Bolaji--First, thanks for the credit re: "site fatigue." Every once in awhile, the old brain fires on all circuits. :-)
I have an additional thought on why social media resounds with some but not for others, and I think it depends on what you are trying to accomplish. I had this conversation during EDS. An engineer is facing a problem he/she can't solve, so he/she sends out a tweet for help. He/she gets 50 responses. Sounds good, right? I don't think so. He/she still has to cull through those 50 responses to find what he/she needs. There is no easy filter to narrow them down. I know hashmarks are supposed to do this, but even those are becoming overwhelming. You might as well Google your problem, you might have better luck.
I think for the purchasing audience, the same rule applies. You send out a search for a part. You get 50 responses. Maybe 50 is good--you have lots to choose from. But do you really comparison shop on 50 sites? Are you going to save much money when the part you are looking for costs less than a cent? You need a filter. You need help selecting the part, not more links to more sites.
I think there is opportunity here for anyone who is willing to be a filter. Not just a random filter: an educated, balanced filter. Ask your audience: What are you trying to accomplish? Then help them do it.
EBN Dialogue enables and encourages you to participate in live chats with notable leaders and luminaries. Not only editors and journalists, but the entire EBN community is able to comment and ask questions. Listed below are upcoming and archived chats.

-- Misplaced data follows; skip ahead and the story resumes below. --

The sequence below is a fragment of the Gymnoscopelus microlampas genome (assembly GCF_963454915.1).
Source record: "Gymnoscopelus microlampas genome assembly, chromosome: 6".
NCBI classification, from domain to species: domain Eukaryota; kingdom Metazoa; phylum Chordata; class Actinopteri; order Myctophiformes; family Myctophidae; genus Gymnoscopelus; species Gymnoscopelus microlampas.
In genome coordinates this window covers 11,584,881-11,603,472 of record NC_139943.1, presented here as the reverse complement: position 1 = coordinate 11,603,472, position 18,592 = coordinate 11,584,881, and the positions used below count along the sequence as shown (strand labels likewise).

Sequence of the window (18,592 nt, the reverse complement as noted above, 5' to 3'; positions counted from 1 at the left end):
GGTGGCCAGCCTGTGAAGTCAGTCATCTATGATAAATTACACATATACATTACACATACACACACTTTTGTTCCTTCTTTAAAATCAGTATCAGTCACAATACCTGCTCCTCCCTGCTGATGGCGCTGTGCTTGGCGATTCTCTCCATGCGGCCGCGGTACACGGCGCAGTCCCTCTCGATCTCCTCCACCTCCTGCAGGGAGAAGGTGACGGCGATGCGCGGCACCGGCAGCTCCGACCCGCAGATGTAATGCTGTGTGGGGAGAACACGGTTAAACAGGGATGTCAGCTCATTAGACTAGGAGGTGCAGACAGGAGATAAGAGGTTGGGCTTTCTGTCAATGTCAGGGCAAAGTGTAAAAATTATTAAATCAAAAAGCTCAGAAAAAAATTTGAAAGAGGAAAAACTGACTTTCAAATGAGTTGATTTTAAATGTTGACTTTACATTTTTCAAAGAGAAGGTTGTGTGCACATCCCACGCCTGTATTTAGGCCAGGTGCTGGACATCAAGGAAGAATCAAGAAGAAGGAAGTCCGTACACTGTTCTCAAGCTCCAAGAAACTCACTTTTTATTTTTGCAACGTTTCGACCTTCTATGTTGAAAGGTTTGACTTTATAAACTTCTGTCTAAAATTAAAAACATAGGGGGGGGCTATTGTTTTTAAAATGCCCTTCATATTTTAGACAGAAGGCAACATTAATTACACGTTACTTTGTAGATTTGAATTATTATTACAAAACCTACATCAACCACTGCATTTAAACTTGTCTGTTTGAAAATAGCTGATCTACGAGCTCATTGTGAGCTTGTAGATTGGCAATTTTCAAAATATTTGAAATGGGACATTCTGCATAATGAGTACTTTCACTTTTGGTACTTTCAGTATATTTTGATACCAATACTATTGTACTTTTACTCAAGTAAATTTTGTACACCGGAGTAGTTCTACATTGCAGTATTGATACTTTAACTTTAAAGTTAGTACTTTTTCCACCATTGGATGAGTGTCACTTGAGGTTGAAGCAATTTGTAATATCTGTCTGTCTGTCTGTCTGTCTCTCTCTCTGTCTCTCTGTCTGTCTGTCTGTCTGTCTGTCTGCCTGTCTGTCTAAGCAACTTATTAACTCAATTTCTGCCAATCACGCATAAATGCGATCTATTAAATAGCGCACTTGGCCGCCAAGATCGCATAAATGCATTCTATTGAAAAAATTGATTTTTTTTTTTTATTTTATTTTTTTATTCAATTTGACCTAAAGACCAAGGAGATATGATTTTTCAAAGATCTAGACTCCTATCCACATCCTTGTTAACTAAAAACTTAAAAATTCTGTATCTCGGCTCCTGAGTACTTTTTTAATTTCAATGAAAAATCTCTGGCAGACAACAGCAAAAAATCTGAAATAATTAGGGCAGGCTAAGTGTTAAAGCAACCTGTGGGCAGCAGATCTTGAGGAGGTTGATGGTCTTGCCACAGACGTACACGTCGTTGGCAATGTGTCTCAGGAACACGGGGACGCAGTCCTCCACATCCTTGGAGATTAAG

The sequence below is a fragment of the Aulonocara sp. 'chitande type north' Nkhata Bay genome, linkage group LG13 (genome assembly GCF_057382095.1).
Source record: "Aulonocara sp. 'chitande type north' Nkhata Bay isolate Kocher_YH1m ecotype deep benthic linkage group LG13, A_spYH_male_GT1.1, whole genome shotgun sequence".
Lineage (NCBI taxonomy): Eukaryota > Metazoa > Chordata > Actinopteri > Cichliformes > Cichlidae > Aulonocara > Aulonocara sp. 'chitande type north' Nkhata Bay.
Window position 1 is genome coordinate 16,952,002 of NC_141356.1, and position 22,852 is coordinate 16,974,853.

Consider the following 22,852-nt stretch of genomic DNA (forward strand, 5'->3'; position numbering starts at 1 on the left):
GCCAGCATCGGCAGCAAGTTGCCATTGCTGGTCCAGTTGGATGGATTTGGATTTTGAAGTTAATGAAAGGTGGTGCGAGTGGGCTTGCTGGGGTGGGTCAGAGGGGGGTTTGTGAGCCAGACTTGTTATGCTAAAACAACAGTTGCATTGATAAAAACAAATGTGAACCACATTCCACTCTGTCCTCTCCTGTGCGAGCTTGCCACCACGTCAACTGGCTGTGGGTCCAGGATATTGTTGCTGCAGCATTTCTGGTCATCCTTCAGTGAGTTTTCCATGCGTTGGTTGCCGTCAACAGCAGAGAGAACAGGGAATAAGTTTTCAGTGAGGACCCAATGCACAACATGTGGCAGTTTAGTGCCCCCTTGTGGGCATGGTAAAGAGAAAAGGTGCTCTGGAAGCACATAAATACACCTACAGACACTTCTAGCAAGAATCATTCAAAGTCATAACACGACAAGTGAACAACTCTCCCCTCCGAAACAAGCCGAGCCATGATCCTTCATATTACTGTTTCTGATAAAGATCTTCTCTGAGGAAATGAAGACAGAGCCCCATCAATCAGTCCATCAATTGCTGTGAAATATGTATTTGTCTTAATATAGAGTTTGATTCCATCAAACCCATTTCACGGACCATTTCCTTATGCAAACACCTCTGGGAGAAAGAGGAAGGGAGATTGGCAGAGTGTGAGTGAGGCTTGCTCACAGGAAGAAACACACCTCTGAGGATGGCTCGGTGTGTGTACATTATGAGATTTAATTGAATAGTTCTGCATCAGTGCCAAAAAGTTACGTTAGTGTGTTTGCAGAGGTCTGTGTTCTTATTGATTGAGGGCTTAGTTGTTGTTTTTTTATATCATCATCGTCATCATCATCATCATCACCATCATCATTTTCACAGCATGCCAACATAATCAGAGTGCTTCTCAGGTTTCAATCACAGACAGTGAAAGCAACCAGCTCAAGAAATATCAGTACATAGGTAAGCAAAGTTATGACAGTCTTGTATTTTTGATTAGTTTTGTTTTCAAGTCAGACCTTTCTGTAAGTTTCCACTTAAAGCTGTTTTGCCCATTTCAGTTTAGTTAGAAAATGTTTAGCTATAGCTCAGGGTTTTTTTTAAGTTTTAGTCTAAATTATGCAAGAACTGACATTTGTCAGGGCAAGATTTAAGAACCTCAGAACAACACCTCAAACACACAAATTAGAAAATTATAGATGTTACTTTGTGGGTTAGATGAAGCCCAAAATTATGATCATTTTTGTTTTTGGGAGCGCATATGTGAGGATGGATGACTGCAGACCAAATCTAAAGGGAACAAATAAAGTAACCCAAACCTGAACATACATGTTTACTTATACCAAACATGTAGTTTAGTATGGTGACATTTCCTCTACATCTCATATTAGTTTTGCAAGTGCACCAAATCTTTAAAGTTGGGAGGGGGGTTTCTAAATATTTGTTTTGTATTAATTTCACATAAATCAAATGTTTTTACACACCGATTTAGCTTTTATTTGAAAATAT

Thailand Stages a Comeback Join EBN contributor Jennifer Baljko on Thursday August 23, 2012, at 11:00 a.m. EST for a live chat on how electronic manufacturers in Thailand have shored up their supply chain to reduce the impact of future natural disasters.
Microsoft Surface: Potential Winners & Losers What are the implications for the electronics industry supply chain of Microsoft Corp.'s decision to launch its own tablet PC? Join industry veteran and EE Times' systems and OEM expert Rick Merritt on Tuesday, July 3, at 12:00 pm EDT for a Live Chat on this subject.
Join EBN contributor Jennifer Baljko on Thursday August 23, 2012, at 11:00 a.m. EST for a live chat on how electronic manufacturers in Thailand have shored up their supply chain to reduce the impact of future natural disasters.
Peter Drucker famously said "Trying to predict the future is like trying to drive down a country road at night with no lights while looking out the back window." Yet in the razor's-edge world of electronics—with a lean supply chain and just-in-time demands—the need to know the future is vital.
You've heard the saying "the No. 1 supply chain risk is your people." That hasn't always been the case. But today's complex global supply chain requires a new type of multitalented employee. It's one who understands, finance, marketing, economics, is savvy with technology, graceful with relationships and can think analytically.
Where are these people? Are universities properly preparing the next generation supply chain professionals? How do train your existing workforce for these new, demanding positions?
Brian Fuller, editor-in-chief of EBN, will lead a 60-minute Avnet Velocity panel discussion that will ask and answer these and other questions swirling around today's supply-chain talent challenges.